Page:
TECH TALK: Those firms resisting the work from home trend could be the big losers, says BILL MAGEE
“Strategy should evolve out of the mud of the marketplace, not in the antiseptic environment of an ivory tower” – Al Ries, marketing guru and author “11 Immutable Laws of Branding on the Net”
“Policies that emerge from ivory towers often have an adverse effect on the people out in the field…bringing in the revenues” – Colin Powell, 65th US Secretary of State
Accountancy giant Deloitte, like many other big organisations, has informed its entire 20,000-strong UK staff that even when the pandemic is over they can work from home permanently. Chief executive Richard Houston says the last year has shown “one size does not fit all” when it comes to balancing work and personal lives. Google, American Express and Unilever, are also allowing their people to work at least part of the week out of the office.
Not all company leaders share this view. Morgan Stanley chief executive James Gorman sent a strong message to staff in the US who are reluctant to return to their desks, saying, “If you can go into a restaurant in New York City, you can come into the office. If you want to get paid New York rates, you work in New York.” He’s not alone in expecting his firm’s offices to be “back to normal”. JPMorgan Chase & Co gave its staff a July deadline to be back at their desks.
There is clearly a gulf in opinion, but those resisting the work from home trend may find themselves out of touch with the shift in global attitudes to work and to the growing ability of the internet and mobile channels to fill creative gaps and maintain productivity of staff who choose to work remotely.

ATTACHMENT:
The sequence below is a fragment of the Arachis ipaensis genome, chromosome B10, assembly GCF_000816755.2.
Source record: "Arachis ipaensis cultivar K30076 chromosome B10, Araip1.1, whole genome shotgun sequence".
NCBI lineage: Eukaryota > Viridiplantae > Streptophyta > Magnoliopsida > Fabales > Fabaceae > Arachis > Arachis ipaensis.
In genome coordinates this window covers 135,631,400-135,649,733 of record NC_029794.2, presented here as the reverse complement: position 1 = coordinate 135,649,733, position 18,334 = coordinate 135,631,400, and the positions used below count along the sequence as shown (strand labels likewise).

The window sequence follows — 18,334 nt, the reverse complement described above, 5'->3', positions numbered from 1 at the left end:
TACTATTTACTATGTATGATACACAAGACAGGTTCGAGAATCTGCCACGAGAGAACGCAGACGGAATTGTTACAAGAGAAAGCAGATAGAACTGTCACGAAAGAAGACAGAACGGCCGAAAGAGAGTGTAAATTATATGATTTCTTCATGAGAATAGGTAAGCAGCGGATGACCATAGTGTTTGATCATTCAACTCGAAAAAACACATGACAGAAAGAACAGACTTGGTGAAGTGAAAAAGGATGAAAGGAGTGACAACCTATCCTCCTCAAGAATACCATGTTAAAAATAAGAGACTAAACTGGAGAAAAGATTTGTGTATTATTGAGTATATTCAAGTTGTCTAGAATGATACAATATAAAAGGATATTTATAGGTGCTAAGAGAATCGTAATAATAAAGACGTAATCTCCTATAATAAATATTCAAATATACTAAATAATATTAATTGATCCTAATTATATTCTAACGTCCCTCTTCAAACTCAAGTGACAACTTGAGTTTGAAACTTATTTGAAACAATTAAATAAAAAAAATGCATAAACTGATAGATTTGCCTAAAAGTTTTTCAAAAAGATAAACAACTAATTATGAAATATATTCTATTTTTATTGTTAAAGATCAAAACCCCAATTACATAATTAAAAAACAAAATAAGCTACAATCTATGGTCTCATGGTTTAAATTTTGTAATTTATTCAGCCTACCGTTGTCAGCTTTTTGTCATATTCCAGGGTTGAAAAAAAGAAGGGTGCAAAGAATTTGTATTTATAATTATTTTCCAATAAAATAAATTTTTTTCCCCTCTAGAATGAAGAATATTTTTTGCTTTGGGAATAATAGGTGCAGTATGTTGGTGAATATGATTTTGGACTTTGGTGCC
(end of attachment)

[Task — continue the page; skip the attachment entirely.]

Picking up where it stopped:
According to Tradingplatforms.com there has been a 93% surge in the use of Microsoft Teams videoconferencing in April alone compared with the same month a year ago and McKinsey & Company maintains the pandemic has accelerated how leaders across industries are learning the lessons from the enforced work from home experiment, by utilising an array of e-tools and flexible working practices.
Conventional wisdom before the virus was that the office was critical to productivity, culture and winning the war on talent. Companies competed intensely for prime office space in major urban areas, especially in city centres.
Lockdown, according to estimates, has seen almost two-thirds of employees work at home, although this has not been an overnight trend. Those who think WFH has been a recent phenomenon need reminding that before the pandemic a quarter of the workforce were working remotely. To that extent, home working is not so much a revolution as a wider adoption of what has been the norm for many thousands of workers.
What has surprised the more enlightened business leader is how quickly and effectively technologies for videoconferencing and other forms of digital collaboration have taken off, not only driven by the rapid adoption of available technology, but because – according to McKinsey research – 80% of employees say they enjoy working from home and being liberated from long commutes. As well as being able to work equally efficiently from their kitchen table, it’s also a lifestyle choice.
Organisations, already seeing significantly reduced office lease and rental costs, are seeing wider benefits, realising they can access new pools of talent with fewer locational constraints.
This is one big change that is working to the advantage of both employer and employee. Geraldine Higgins from Flexibility Works told a Scottish Business Gateway webinar that a pre-Covid YouGov poll revealed that 75% of workers in Scotland either had, or wanted, flexible working. Even so, there was a significant level of uncertainty over the benefits. Now, 90% of those who work flexibly say it has had a positive effect on their wellbeing.
Evidence from the past year suggests the changes to office work patterns are permanent. Those inflexible C-suite directors continuing to resist change may have much to lose by refusing to adapt to the demands of tech-enabled workers who no longer want or need to be tied to their desks.
Time to get that hybrid-workforce internal communications strategic programme up and running..